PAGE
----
Adolf Hitler's Rise to Power - The Social, Political and Economical Factors Behind it

Essay by Anonymous UserHigh School, 11th gradeA-, April 2006

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Many social, economical and political factors played a major role in Hitler's incredible rise to power. These included Germany's economic and political instability, increasing violence, and a need for an authoritarian leader. The Great Depression, faulty political procedure, disillusioned voters, the weakness of the Weimar Republic, Nazi tactics and Hitler's excellent leadership skills also influenced Hitler's rise to power.

The weakness in the running of the government was one of the most important political factors that aided Hitler's rise to power. The first five years of the Weimar Republic were full of difficulties. It all started when the new government was forced to sign a harsh peace Treaty. The humiliation of the signing of the Treaty of Versailles was just the start of many of the government's faults. The treaty had the effect of humiliating the German nation and this lead to a desire in many Germans, including Hitler, to see their nation once again take it's place in the world through a strong nationalist government.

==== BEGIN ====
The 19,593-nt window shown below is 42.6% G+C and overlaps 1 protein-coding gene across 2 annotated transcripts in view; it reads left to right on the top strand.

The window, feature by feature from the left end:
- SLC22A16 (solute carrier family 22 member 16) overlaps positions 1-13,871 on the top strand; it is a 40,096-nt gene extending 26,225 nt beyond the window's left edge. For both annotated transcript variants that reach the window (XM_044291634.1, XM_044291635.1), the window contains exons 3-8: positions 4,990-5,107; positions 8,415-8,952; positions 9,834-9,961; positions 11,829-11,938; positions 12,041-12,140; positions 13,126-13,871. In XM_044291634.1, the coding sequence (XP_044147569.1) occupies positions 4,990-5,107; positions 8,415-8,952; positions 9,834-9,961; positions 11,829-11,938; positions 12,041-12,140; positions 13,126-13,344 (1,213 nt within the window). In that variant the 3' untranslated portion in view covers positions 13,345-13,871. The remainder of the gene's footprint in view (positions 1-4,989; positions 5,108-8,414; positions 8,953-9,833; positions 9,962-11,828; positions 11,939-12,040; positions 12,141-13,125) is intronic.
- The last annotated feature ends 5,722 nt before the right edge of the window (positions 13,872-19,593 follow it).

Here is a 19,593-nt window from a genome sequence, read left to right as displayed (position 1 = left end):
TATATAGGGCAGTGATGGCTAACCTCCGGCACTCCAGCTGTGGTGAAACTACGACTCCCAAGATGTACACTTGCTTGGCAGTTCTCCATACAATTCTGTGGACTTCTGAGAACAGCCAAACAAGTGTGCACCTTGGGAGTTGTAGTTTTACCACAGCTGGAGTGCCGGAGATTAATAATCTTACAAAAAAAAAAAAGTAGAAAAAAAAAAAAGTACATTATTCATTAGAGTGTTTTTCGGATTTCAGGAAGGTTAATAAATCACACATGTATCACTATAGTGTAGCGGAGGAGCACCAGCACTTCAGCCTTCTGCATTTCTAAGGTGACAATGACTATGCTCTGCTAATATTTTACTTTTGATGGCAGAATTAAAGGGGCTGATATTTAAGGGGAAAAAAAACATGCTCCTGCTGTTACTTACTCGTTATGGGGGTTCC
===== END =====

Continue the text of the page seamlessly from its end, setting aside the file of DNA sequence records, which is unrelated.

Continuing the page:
To prove he could be the one to do this, Hitler made it clear to Germans in his appealing speeches that the Treaty was the cause of many of Germany's economical problems. He also explained that he would fix this by tearing up the Treaty of Versailles.

In 1923, the Weimar Republic made another huge fault. Due to economic fragility, the German government didn't keep up with its reparations. This lead to a problem called hyperinflation and the savings of the German people became worthless overnight. The inflation was staggering and the economy was ruined. Germans had lost their trust in the Weimar Republic. This helped Hitler to gain support as Germans had begun to hate the Weimar Republic. With the Weimar out of the way, Hitler could take...